Can’t adopt a dog? Do this instead
EVERY day around the country, thousands of dogs sit in shelters, some caged for up to 23 hours day. Without exercise or human interaction, it's a grim existence.
For the volunteers at Rescue Your Fitness, there's a simple solution - find people who want a walking or running mate and connect them with shelter dogs.
Rescue Your Fitness was founded on that idea in 2014 by personal trainer Jason Seibert.
At the time, Seibert was volunteering at Gosford dogs Paws in Erina, running as many dogs as he could, but the shelter desperately needed more people to exercise the animals.
He harnessed the power of social media, recruited a bunch of personal trainers and fitness influencers and held a pack run at the shelter. A video of the run went viral, everyone posted photos and a number of dogs were adopted. Rescue Your Fitness was born.
Now a registered charity, RYF is working to raise an army of volunteers around Australia to get involved with local shelters and get some exercise by running or walking a dog.
From a fitness point of view, there's no better training mate - a dog in the pound will run rain or shine. And when volunteers share their experience on social media, it boosts every dog's chance of adoption.
Jes Reinhard, who helps run RYF with Seibert and Eloise Stevenson and a core of volunteers and pack leaders, says the aim is to get as many eyeballs on rescue animals as possible.
"While some shelters do a really good job of promoting their animals, it's an added boost when people who come along and walk the dogs, put their pictures up on Facebook and advocate for the animals," Mr Reinhard said.
Mr Seibert said it wasn't just about promoting a single animal from a single organisation.
"It's about promoting rescue and adoption as a whole," Mr Seibert said. "If people see smiling people with happy dogs … then people will hopefully be thinking to adopt don't shop."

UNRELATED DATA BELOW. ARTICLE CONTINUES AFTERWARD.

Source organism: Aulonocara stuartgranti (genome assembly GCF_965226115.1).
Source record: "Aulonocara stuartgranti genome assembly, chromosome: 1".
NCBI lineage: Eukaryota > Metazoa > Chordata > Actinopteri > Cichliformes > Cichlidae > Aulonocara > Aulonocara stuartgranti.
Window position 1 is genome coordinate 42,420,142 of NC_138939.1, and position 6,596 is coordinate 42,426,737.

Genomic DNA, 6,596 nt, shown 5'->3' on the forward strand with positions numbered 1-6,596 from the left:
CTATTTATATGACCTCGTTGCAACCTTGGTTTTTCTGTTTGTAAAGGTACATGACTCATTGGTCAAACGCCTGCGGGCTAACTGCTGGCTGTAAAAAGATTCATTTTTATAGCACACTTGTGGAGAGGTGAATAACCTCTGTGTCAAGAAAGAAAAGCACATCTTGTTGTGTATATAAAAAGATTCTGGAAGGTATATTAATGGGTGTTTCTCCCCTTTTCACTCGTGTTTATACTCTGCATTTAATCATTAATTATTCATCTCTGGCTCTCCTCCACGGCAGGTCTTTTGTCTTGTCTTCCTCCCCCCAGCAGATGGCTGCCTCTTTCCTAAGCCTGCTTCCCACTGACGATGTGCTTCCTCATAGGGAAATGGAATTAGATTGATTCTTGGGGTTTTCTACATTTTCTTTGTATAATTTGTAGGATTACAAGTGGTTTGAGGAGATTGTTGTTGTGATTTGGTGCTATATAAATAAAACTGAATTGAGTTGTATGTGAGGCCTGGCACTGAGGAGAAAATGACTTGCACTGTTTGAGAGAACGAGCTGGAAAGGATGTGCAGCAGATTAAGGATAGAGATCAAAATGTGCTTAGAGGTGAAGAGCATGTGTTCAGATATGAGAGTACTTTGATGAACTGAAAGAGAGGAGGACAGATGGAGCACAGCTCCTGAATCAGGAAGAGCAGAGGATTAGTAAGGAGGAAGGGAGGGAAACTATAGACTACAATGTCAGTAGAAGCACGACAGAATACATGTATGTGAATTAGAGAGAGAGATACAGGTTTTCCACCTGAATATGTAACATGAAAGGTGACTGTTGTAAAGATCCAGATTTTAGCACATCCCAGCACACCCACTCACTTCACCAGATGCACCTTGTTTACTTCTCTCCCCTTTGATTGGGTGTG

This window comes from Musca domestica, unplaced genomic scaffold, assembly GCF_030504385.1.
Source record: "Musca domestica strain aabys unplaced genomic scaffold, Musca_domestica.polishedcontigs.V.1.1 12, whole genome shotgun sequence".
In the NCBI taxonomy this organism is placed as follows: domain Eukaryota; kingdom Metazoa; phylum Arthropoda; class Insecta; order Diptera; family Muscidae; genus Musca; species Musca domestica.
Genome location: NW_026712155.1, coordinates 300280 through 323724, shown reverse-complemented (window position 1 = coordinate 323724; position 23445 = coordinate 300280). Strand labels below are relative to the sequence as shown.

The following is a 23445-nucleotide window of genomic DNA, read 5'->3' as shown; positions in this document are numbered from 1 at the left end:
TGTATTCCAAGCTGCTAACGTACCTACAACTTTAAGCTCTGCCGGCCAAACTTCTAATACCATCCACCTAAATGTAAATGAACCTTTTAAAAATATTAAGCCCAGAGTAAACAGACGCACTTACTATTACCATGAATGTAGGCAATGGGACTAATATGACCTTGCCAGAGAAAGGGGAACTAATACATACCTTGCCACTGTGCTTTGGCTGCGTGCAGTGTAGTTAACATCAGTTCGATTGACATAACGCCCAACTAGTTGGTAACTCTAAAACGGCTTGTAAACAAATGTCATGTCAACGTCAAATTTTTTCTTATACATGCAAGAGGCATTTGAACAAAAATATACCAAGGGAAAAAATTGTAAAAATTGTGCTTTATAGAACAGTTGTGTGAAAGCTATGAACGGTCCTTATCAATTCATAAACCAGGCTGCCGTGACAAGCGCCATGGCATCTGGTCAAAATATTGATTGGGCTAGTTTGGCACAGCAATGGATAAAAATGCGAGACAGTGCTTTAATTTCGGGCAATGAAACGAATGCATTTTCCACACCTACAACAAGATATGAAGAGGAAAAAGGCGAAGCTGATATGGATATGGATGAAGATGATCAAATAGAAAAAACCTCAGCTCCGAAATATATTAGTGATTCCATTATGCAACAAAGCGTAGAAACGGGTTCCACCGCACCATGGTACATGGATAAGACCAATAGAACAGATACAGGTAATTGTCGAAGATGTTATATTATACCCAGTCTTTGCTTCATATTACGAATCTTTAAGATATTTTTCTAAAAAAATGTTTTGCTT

Animals, like humans, need to move, and when they're locked up all day, it's hard to make a good impression on potential adopters, Mr Reinhard said.
"If you take them out and exercise them for 20 minutes, when you put them back they're so much calmer, and you actually get to see the personality," he said.
"We had one dog Roxy who was a two year old rottweiler with SoCares (a Central Coast shelter). She'd been in the facility for maybe four months, I took her out, took some really good photos and put her up on Facebook. She was adopted within 24 hours."
RYF organises pack runs at various shelters around the coast as a way to encourage more people to volunteer and get their exercise with a dog in need. For facilities like SoCares in Wyong and Charmhaven, it's been a welcome partnership.
"It just allows dogs to have that moment of normal life," said Amanda Jones, facility officer at SoCares. "It gets them out, socialised, and it involves the community giving back so it's a win-win.
"And with Rescue Your Fitness, the added element is that it's of benefit to the people and an enrichment activity for the dogs."
Many shelters in NSW are struggling with the number of dogs coming into their care due to backyard breeding and abandonment. Under the Companion Animal act, dogs impounded spend 14 days in the kennel, 24/7, until they can become available for adoption.
Mr Reinhard said it's stunning how many owners never reclaim their dogs, even when they're microchipped.
"My opinion is people are giving up on their animals too quickly," he said. "I think it's that perception dogs are disposable or it becomes inconvenient and therefore it's not their problem.
"But the problem is we have to deal with it, rescue groups and shelters, every shelter in Australia, there's not one that's not overwhelmed."